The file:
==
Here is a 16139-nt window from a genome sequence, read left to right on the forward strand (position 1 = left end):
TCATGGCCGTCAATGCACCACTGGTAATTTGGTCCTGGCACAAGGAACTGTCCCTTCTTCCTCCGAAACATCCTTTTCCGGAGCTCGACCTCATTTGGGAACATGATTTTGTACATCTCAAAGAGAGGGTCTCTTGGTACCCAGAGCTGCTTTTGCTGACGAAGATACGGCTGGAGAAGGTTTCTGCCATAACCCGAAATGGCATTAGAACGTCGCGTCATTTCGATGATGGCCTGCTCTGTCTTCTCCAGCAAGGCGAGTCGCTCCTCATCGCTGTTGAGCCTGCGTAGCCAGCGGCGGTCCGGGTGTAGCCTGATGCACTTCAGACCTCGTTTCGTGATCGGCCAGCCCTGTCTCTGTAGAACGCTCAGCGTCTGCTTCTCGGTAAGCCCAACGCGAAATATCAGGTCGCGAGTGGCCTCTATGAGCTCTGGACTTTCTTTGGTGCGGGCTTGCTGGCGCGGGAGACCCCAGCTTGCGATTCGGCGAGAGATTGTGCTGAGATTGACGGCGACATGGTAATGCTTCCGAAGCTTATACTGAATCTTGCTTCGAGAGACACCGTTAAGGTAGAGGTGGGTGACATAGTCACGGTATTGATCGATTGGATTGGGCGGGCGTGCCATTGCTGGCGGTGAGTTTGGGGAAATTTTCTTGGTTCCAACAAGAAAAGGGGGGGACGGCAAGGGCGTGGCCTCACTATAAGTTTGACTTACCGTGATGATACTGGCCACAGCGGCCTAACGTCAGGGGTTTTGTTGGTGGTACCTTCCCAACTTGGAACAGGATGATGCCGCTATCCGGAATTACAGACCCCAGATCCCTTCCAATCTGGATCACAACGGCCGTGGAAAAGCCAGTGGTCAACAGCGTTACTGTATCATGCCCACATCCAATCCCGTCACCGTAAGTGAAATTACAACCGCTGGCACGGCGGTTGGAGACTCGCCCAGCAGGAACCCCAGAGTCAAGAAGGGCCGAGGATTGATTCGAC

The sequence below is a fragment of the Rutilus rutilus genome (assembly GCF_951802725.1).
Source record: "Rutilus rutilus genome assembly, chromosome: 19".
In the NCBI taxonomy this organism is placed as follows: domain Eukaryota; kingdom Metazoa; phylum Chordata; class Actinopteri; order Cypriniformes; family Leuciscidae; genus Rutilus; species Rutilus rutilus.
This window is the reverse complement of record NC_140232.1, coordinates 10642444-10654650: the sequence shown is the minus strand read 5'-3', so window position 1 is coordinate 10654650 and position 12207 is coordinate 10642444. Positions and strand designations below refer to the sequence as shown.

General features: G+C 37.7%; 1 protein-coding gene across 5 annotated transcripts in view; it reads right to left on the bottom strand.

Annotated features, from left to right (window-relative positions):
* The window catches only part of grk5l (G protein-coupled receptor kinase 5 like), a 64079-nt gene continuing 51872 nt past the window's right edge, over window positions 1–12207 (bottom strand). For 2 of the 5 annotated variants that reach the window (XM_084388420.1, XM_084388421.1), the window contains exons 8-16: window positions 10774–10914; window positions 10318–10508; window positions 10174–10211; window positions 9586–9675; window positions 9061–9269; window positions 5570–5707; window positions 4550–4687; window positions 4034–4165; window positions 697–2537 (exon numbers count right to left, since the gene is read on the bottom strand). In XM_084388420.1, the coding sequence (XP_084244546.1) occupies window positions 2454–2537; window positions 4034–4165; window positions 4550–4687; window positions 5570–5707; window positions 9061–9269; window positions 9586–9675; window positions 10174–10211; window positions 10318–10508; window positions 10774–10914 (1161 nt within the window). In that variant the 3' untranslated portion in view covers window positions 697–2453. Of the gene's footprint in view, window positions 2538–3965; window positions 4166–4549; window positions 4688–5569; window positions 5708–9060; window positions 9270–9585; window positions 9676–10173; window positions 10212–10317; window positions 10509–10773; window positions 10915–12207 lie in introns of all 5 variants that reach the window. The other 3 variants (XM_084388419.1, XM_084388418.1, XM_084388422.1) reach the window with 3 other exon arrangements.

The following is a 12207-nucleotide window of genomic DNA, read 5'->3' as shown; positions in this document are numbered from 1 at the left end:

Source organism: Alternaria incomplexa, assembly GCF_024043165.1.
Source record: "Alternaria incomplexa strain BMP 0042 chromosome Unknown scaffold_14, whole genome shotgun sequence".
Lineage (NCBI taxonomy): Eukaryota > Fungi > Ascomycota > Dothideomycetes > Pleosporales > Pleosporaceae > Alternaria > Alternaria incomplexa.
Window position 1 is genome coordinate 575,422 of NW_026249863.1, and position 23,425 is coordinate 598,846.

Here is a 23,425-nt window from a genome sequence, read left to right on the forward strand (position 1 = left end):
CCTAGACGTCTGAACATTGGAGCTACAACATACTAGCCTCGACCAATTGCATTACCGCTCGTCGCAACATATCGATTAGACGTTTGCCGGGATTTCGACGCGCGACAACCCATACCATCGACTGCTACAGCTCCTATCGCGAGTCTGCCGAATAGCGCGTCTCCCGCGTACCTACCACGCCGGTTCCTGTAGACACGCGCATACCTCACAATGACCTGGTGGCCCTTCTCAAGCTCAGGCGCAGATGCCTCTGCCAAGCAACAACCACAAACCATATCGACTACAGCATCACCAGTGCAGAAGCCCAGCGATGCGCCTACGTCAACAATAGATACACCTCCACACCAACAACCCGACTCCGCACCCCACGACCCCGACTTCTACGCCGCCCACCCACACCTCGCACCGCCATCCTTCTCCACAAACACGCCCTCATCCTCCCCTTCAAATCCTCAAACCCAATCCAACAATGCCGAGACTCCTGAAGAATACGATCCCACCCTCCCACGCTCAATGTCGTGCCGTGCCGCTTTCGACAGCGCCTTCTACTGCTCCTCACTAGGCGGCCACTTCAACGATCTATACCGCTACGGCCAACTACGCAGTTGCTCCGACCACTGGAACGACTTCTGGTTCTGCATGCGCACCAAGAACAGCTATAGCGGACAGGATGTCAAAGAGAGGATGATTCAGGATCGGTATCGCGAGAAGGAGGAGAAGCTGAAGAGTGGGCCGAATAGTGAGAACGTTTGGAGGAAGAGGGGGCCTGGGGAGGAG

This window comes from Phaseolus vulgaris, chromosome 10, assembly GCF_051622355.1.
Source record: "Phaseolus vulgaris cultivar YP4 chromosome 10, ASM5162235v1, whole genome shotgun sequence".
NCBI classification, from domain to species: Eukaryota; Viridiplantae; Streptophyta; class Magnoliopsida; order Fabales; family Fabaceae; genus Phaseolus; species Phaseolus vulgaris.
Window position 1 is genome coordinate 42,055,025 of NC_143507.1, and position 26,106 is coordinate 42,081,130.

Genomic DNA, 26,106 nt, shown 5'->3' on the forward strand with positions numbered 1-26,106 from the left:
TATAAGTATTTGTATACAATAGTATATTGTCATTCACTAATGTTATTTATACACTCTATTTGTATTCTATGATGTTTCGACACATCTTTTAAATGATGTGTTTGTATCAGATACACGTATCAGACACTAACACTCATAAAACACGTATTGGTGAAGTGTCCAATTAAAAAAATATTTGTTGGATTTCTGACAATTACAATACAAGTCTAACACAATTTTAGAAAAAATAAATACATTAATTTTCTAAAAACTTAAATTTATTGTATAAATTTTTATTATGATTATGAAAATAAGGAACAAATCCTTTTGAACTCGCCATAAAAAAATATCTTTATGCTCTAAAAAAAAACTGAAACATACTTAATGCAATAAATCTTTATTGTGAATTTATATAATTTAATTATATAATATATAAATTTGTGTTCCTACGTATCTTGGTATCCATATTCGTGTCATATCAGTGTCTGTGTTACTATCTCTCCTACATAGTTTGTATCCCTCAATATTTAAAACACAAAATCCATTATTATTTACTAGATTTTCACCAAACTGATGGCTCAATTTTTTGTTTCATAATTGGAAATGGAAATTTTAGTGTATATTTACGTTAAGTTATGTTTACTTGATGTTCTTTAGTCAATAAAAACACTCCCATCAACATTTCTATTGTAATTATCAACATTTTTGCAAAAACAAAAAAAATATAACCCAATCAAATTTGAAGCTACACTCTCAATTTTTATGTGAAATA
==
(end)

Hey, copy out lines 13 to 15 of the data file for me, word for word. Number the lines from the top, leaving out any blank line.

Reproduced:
Lineage (NCBI taxonomy): Eukaryota > Fungi > Ascomycota > Dothideomycetes > Pleosporales > Pleosporaceae > Alternaria > Alternaria incomplexa.
Window position 1 is genome coordinate 575,422 of NW_026249863.1, and position 23,425 is coordinate 598,846.

Here is a 23,425-nt window from a genome sequence, read left to right on the forward strand (position 1 = left end):